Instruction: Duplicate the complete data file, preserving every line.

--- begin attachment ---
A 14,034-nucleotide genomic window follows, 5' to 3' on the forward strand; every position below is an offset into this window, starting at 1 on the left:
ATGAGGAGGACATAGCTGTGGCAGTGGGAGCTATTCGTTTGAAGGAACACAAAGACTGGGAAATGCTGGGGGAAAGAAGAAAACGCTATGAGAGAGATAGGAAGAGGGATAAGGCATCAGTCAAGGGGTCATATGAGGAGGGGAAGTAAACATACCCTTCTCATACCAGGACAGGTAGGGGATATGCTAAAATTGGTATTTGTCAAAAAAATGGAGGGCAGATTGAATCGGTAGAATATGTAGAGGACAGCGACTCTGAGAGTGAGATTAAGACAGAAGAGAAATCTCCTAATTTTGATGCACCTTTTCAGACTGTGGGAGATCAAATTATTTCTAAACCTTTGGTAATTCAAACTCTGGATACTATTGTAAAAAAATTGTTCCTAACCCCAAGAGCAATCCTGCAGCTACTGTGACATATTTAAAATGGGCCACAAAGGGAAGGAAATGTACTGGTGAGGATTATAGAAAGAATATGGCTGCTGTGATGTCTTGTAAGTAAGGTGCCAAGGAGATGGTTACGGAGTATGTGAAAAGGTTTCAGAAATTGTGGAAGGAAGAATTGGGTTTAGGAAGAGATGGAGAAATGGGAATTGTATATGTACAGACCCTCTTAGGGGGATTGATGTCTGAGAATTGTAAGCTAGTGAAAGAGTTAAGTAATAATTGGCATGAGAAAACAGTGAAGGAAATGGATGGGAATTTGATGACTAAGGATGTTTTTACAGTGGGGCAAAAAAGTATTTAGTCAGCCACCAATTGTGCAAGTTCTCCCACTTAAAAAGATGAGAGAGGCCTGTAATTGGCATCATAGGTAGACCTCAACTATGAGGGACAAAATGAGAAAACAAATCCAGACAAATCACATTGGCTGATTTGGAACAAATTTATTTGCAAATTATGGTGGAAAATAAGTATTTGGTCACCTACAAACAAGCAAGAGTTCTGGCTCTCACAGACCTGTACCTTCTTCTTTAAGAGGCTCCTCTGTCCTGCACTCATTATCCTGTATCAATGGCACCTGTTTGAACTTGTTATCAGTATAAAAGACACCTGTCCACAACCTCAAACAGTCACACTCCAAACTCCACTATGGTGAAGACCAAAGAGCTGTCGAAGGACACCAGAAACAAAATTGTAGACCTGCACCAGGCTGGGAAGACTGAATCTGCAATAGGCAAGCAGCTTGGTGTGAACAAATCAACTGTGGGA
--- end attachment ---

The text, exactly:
A 14,034-nucleotide genomic window follows, 5' to 3' on the forward strand; every position below is an offset into this window, starting at 1 on the left:
ATGAGGAGGACATAGCTGTGGCAGTGGGAGCTATTCGTTTGAAGGAACACAAAGACTGGGAAATGCTGGGGGAAAGAAGAAAACGCTATGAGAGAGATAGGAAGAGGGATAAGGCATCAGTCAAGGGGTCATATGAGGAGGGGAAGTAAACATACCCTTCTCATACCAGGACAGGTAGGGGATATGCTAAAATTGGTATTTGTCAAAAAAATGGAGGGCAGATTGAATCGGTAGAATATGTAGAGGACAGCGACTCTGAGAGTGAGATTAAGACAGAAGAGAAATCTCCTAATTTTGATGCACCTTTTCAGACTGTGGGAGATCAAATTATTTCTAAACCTTTGGTAATTCAAACTCTGGATACTATTGTAAAAAAATTGTTCCTAACCCCAAGAGCAATCCTGCAGCTACTGTGACATATTTAAAATGGGCCACAAAGGGAAGGAAATGTACTGGTGAGGATTATAGAAAGAATATGGCTGCTGTGATGTCTTGTAAGTAAGGTGCCAAGGAGATGGTTACGGAGTATGTGAAAAGGTTTCAGAAATTGTGGAAGGAAGAATTGGGTTTAGGAAGAGATGGAGAAATGGGAATTGTATATGTACAGACCCTCTTAGGGGGATTGATGTCTGAGAATTGTAAGCTAGTGAAAGAGTTAAGTAATAATTGGCATGAGAAAACAGTGAAGGAAATGGATGGGAATTTGATGACTAAGGATGTTTTTACAGTGGGGCAAAAAAGTATTTAGTCAGCCACCAATTGTGCAAGTTCTCCCACTTAAAAAGATGAGAGAGGCCTGTAATTGGCATCATAGGTAGACCTCAACTATGAGGGACAAAATGAGAAAACAAATCCAGACAAATCACATTGGCTGATTTGGAACAAATTTATTTGCAAATTATGGTGGAAAATAAGTATTTGGTCACCTACAAACAAGCAAGAGTTCTGGCTCTCACAGACCTGTACCTTCTTCTTTAAGAGGCTCCTCTGTCCTGCACTCATTATCCTGTATCAATGGCACCTGTTTGAACTTGTTATCAGTATAAAAGACACCTGTCCACAACCTCAAACAGTCACACTCCAAACTCCACTATGGTGAAGACCAAAGAGCTGTCGAAGGACACCAGAAACAAAATTGTAGACCTGCACCAGGCTGGGAAGACTGAATCTGCAATAGGCAAGCAGCTTGGTGTGAACAAATCAACTGTGGGA